in: Routledge studies in Middle Eastern democratization and government, 20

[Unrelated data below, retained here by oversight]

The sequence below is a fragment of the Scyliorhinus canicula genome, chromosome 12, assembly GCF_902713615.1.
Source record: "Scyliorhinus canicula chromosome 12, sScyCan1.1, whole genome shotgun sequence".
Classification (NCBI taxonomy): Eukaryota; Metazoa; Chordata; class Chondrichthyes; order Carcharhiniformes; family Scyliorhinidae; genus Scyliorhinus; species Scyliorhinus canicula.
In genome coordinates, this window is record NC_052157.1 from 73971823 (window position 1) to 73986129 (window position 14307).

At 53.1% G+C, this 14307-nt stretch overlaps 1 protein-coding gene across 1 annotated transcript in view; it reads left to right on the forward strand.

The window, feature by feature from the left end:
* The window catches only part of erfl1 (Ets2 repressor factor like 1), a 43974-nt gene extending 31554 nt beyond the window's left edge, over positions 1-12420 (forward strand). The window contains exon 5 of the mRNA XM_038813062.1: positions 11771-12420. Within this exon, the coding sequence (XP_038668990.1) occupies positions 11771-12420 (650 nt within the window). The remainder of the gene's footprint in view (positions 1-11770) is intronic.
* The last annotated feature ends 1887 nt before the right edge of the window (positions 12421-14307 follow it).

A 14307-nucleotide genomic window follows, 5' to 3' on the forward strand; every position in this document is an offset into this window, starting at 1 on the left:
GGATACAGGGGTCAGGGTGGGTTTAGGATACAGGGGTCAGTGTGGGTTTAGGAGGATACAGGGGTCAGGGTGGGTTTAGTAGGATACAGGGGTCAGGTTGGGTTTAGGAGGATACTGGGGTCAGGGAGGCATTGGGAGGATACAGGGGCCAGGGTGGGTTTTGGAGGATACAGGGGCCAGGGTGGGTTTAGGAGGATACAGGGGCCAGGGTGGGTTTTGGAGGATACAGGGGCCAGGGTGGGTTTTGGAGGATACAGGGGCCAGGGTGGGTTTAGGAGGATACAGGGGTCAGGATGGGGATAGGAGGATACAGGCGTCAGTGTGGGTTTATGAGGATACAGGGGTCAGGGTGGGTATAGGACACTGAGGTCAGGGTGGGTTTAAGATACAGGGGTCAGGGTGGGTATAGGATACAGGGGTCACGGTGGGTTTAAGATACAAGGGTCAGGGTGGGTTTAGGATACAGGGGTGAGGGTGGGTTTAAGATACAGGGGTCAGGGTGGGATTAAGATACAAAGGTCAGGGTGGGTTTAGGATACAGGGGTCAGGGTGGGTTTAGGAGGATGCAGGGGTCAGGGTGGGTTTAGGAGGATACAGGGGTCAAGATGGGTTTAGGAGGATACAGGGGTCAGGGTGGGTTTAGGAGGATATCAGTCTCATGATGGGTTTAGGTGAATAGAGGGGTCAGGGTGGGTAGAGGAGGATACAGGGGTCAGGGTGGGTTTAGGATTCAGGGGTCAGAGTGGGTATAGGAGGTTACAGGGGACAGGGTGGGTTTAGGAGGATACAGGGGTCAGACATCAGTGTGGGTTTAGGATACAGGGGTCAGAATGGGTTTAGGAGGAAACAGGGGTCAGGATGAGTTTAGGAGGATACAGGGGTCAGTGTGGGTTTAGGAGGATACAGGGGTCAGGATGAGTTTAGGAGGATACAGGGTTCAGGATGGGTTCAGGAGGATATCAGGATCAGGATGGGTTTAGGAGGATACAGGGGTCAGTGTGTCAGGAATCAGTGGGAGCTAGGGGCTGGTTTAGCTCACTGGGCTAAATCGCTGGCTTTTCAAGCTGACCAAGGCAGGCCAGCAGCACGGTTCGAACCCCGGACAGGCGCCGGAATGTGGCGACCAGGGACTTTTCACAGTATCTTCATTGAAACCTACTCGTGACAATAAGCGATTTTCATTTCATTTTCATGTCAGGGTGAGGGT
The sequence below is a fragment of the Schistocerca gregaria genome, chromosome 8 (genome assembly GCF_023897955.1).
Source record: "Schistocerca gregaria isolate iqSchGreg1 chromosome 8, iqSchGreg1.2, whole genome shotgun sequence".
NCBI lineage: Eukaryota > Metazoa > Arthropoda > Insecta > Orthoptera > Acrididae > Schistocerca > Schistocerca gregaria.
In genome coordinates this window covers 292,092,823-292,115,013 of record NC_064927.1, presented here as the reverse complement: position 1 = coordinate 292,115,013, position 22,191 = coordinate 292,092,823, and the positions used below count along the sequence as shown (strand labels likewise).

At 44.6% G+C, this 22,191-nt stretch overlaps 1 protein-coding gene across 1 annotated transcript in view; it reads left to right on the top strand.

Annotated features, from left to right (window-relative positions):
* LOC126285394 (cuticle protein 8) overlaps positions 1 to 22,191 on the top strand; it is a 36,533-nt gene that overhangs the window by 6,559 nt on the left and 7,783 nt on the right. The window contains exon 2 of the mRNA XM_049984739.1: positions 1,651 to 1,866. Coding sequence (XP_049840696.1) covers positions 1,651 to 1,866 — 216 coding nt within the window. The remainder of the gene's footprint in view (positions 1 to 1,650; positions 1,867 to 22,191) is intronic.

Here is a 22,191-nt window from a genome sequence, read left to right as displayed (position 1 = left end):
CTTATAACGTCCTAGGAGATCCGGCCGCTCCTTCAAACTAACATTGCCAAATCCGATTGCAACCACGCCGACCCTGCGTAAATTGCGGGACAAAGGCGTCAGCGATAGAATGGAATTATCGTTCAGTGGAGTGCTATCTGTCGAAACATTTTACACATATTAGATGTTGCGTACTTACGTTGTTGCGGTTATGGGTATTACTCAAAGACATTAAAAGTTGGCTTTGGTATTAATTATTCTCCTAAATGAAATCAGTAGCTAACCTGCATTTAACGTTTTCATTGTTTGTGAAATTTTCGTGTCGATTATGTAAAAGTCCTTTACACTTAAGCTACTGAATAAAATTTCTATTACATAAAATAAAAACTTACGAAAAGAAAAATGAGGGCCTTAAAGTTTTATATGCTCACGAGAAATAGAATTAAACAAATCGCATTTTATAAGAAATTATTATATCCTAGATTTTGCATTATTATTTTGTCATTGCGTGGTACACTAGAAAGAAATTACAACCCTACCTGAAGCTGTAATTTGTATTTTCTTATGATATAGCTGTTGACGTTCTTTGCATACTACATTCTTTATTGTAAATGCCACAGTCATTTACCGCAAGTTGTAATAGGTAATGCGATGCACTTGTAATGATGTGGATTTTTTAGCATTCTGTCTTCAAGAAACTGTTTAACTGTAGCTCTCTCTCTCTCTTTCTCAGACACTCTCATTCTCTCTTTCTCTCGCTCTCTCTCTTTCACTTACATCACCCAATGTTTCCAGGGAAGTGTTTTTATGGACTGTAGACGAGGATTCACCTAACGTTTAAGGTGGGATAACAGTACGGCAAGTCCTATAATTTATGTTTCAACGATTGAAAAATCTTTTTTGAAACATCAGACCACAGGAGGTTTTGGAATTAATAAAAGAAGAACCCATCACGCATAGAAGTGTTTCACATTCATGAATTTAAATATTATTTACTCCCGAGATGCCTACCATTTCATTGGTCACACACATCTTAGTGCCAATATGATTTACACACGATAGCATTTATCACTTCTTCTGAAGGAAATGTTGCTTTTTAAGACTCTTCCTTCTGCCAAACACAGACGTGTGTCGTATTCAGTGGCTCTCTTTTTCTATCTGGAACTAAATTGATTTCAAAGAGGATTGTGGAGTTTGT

The Kurdish-Iraqi conflict lies in the fact that Kurdistan is a nation-without-a-state and Iraq is a non-nation state, each possessing a nationhood project differing from and opposing the other. Iraqi-Kurdistan is an outward looking entity seeking external patronage. Though external patronage has played a pivotal role in the evolution of the Kurdish quasi-state, a lack of positive patronage has prevented it from achieving independence. This book looks at how the Kurdish and Iraqi quests for nationhood have led to the transformation of Iraqi Kurdistan into an unrecognised quasi-state, and the devolution of the Iraqi state into a recognised quasi-state. This is done by examining the protracted Iraqi-Kurdish conflict and by analysing the contradictions and incompatibilities between the two different nationalisms: Iraqi and Kurdish. The author explains that Kurds as a nation without a state have their own nationhood project which is in opposition to the Iraqi nationhood project. Each has its own identity, loyalty and sovereignty. The book answers the question as to how the Kurdish quest for nationhood has been treated by successive Iraqi regimes. Furthermore, it fills in the literary gaps which exist in relation to the Iraqi-Kurdish conflict by specifying and categorising the cardinal conditions that drive ethnic and nationalist conflicts which lead to the creation of separatist entities. Drawing upon a vast amount of untapped Kurdish and Arabic primary sources, the book draws on prominent theories on nation-states and quasi-states. It will particularly appeal to students and scholars of international relations, political theory and Middle Eastern Studies.